Antoine Dupont and Romain Ntamack start at Nos 9 and 10 respectively for Saturday’s match against Scotland in Paris despite boasting a total of 13 caps and just three starts between them. Oh, and Ntamack usually plays inside centre.
The third Toulouse musketeer is full-back Thomas Ramos, who has just 40 minutes of international action under his belt.
The inexperience of the French half-backs may well influence the decision that Scotland coach Gregor Townsend has to make at stand-off between Peter Horne and Adam Hastings. Following the loss of his three best backs (Stuart Hogg, Finn Russell and Duncan Taylor) Townsend may opt for the greater experience of Horne over Hastings’ attacking threat, to give the visitors a small advantage in one area because the makeshift Scots don’t have much else going for them.
Highly rated Dupont is not the usual waif-like, orchestra conductor scrum-half so beloved of French rugby but a chunky monkey who likes to run at the opposition. More Gary Armstrong than Greig Laidlaw.
To make way for his young half-backs, Brunel has jettisoned 92 caps of experience belonging to Camille Lopez and Morgan Parra. At 30 odd years old, they should be in their prime but were highly critical of the French coaches after the England game. Brunel insisted the outburst had nothing to do with the fact that neither was in the 23-strong matchday squad for Saturday. “The halves didn’t perform as we expected against England,” said the French coach when he announced the team yesterday. “We deserve to change things after a defeat like the one against England.”
And on the subject of playing a 19-year-old midfielder in an alien position? “It isn’t a problem,” Brunel said. “Having spoken to him, I know he doesn’t really have a preference. “He plays centre for Toulouse but at the same time he’s the one who organises their play. If we hadn’t any doubts we wouldn’t have picked him.”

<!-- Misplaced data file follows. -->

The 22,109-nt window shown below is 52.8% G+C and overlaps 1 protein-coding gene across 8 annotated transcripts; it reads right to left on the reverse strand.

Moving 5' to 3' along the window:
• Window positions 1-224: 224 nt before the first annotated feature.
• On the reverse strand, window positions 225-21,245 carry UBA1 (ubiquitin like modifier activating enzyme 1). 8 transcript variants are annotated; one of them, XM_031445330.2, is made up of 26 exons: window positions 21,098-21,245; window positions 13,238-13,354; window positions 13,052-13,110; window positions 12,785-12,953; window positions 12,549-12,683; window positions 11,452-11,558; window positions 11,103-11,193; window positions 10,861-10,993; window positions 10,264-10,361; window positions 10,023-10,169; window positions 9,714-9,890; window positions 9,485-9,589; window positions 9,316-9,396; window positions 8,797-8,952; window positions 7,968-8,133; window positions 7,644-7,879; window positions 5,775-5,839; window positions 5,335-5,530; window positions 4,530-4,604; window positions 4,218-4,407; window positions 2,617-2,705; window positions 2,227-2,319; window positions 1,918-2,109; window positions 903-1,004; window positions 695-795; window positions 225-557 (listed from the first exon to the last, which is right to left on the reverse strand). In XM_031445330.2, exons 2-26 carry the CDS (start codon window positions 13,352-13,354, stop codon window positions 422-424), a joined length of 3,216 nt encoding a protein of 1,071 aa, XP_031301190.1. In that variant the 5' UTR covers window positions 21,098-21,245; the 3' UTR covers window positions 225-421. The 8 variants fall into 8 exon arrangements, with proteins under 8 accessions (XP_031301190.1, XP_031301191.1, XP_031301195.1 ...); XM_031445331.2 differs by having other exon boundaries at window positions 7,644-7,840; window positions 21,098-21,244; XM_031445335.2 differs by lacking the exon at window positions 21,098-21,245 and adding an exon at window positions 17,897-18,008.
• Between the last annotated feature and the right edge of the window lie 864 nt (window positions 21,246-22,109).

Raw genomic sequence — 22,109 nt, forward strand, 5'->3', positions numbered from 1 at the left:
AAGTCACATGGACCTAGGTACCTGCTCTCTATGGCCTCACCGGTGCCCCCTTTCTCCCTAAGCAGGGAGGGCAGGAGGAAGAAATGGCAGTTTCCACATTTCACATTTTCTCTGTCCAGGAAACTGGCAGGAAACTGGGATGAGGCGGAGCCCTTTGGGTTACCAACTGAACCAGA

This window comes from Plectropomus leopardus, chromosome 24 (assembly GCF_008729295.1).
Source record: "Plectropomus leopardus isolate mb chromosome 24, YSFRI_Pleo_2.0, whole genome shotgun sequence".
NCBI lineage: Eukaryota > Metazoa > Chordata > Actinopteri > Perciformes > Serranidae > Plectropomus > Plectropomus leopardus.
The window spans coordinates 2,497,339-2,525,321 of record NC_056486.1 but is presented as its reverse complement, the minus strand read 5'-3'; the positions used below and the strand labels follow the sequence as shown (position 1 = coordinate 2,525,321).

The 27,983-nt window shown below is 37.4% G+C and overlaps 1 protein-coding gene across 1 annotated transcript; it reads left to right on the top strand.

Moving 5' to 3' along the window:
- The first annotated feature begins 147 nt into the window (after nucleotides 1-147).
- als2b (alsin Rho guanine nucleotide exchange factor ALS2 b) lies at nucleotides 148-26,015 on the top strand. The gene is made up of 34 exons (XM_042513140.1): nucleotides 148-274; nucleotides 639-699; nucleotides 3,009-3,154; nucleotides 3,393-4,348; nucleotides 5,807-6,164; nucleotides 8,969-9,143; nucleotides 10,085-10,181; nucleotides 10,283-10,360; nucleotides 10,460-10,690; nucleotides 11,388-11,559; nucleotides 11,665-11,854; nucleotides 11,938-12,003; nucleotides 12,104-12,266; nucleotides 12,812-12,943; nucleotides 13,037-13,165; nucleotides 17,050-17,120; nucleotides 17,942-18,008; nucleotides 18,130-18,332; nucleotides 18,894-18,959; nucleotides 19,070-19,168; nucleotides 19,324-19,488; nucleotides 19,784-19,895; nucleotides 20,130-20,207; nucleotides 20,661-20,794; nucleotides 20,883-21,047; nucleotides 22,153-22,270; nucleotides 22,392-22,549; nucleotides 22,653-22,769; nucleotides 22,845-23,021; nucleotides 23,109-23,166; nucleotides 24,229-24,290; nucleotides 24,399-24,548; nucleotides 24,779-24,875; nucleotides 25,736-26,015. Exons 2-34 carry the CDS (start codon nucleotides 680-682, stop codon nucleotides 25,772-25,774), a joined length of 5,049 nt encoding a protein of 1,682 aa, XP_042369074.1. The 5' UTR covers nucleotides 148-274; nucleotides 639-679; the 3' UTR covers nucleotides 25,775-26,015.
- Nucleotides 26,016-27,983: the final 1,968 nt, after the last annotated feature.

The other new face from Toulouse, full-back Ramos, is slight but speedy and has the ability to steal this show if he can get hands on the ball. At just 5ft 11in, Ramos is a lot smaller than his likely opposite number Blair Kinghorn and is sure to be tested under the high ball. But this season he has shone brightest in an attack-minded Toulouse team which showed they possess a full-court game by taking on Racing 92 on Sunday, when Finn Russell took that knee to his head, and beating their Paris hosts at their own brand of running rugby. Ramos actually plays a little like Stuart Hogg, injecting pace from the back in broken play and he can do a shift at No 10 if needs be.
Against that, Ramos is also horribly inexperienced. He is 23 with just 40 minutes of international rugby to his name, an unhappy 40 minutes at that, after replacing Yoann Huget at half-time against England. Huget returns to the wing, where he looks happiest. Damian Penaud moves from left to right wing to accommodate him and Gael Fickou returns to the French midfield, where he usually plays, alongside Mathieu Bastareaud. Yes, the big Basta is still there. Like a junkie back for one more hit before quitting, coach Brunel can’t find the wherewithal to jettison the big lummock.
Every side needs power across the team and Bastareaud’s experience may help settle the new kids on the block but the Toulon centre is fast becoming a caricature of himself. He is a throwback to another era, big but glacially slow and a speed bump in the backline should France want to move the ball quickly to the dangerous duo on the wings.
Admittedly, Bastareaud has done damage to Scotland in the past, but his two tries at Murrayfield in 2010 were as good as it gets. In 52 Tests, the big fella has managed five tries, two against Scotland, another two against Italy, one against South Africa.
Overall, Bastareaud boasts one try every ten Tests. For Scotland’s first-choice thirteen, Huw Jones, when he is available, the numbers are one try every two Tests.
For statistics fans Bastareaud and Fickou were last picked together in the autumn series when France lost to Fiji. Yet everything else will be rendered irrelevant if the three young musketeers can rekindle that “all for one, one for all” spirit.